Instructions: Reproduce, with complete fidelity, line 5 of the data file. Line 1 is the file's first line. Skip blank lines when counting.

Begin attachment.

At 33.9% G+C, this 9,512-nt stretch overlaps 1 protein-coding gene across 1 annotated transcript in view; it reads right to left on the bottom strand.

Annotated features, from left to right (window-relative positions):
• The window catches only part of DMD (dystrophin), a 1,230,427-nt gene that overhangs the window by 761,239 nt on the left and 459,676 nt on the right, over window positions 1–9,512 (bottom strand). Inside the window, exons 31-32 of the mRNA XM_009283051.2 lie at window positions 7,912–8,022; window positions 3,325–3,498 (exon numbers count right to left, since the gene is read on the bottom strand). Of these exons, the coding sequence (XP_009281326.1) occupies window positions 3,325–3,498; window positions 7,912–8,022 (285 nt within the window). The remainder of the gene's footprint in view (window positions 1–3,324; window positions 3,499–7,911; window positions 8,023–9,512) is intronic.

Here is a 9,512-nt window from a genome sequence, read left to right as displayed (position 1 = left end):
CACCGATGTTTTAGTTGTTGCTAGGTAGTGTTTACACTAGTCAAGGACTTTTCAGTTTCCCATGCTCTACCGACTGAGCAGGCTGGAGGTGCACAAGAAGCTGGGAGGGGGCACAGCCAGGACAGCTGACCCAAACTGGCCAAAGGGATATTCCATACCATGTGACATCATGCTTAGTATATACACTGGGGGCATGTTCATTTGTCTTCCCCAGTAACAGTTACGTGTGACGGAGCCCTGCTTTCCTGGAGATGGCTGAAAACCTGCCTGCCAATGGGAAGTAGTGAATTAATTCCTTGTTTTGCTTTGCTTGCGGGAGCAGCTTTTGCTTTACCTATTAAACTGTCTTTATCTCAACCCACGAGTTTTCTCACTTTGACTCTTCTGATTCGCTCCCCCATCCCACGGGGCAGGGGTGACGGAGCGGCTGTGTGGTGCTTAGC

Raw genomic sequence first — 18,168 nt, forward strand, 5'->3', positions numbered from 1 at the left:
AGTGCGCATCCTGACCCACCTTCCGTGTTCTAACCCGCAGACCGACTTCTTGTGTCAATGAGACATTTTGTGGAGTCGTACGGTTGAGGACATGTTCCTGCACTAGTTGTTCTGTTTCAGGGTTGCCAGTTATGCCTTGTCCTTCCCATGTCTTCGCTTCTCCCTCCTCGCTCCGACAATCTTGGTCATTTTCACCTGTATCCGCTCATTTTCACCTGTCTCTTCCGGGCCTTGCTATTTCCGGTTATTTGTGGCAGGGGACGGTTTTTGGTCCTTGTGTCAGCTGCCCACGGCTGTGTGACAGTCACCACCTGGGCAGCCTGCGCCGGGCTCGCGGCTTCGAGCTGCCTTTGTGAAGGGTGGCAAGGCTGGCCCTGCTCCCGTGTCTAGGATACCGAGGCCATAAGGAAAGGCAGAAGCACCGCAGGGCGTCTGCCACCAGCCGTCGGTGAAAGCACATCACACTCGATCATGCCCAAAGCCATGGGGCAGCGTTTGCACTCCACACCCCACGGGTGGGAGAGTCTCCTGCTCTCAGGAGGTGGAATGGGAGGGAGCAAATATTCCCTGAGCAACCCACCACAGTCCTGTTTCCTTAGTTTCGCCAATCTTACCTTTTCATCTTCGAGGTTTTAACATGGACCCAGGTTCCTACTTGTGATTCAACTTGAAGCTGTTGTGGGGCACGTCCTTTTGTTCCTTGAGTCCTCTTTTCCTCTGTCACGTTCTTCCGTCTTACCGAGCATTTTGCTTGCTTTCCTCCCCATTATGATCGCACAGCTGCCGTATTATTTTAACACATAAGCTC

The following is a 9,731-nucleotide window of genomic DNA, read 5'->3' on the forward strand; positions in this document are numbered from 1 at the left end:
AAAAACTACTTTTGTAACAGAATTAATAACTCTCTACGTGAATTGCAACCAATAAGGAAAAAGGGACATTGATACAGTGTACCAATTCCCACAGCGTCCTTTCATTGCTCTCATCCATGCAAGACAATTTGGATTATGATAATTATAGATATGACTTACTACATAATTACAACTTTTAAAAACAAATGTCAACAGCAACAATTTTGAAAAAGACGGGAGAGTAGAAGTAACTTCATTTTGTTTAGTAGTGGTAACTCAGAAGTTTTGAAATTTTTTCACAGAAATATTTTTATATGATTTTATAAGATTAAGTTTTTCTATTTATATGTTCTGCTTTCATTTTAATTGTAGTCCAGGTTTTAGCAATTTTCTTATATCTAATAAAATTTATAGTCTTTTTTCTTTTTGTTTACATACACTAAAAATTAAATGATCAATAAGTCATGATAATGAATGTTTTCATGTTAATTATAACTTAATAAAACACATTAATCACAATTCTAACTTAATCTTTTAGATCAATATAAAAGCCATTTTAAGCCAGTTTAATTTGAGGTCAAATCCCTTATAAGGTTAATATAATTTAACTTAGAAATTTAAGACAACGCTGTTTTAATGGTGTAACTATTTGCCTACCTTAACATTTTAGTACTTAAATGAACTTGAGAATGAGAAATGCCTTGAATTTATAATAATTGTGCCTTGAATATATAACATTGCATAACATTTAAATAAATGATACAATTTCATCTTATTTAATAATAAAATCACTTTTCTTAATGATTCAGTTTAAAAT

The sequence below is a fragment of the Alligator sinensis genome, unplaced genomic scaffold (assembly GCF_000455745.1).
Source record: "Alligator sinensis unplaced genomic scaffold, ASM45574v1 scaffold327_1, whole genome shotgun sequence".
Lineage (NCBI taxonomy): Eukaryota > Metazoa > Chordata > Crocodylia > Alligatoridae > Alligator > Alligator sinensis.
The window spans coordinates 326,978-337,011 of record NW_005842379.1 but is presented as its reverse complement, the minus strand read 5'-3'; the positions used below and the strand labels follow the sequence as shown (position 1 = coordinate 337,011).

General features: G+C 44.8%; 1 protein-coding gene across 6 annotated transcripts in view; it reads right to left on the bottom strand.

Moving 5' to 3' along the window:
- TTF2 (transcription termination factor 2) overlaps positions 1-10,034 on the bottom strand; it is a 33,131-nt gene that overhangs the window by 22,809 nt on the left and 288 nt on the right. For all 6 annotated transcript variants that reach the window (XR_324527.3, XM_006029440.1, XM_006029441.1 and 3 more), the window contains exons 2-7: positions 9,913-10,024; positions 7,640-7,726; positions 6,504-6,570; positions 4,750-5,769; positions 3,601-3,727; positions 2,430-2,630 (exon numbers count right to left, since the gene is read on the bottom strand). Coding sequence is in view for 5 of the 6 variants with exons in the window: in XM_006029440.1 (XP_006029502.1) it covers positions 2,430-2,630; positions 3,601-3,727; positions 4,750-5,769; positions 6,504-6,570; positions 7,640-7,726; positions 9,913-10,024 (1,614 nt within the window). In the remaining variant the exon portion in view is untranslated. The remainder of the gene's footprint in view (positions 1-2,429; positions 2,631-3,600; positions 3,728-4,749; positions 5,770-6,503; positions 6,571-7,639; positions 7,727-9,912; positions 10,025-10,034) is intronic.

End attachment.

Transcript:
CACCGATGTTTTAGTTGTTGCTAGGTAGTGTTTACACTAGTCAAGGACTTTTCAGTTTCCCATGCTCTACCGACTGAGCAGGCTGGAGGTGCACAAGAAGCTGGGAGGGGGCACAGCCAGGACAGCTGACCCAAACTGGCCAAAGGGATATTCCATACCATGTGACATCATGCTTAGTATATACACTGGGGGCATGTTCATTTGTCTTCCCCAGTAACAGTTACGTGTGACGGAGCCCTGCTTTCCTGGAGATGGCTGAAAACCTGCCTGCCAATGGGAAGTAGTGAATTAATTCCTTGTTTTGCTTTGCTTGCGGGAGCAGCTTTTGCTTTACCTATTAAACTGTCTTTATCTCAACCCACGAGTTTTCTCACTTTGACTCTTCTGATTCGCTCCCCCATCCCACGGGGCAGGGGTGACGGAGCGGCTGTGTGGTGCTTAGC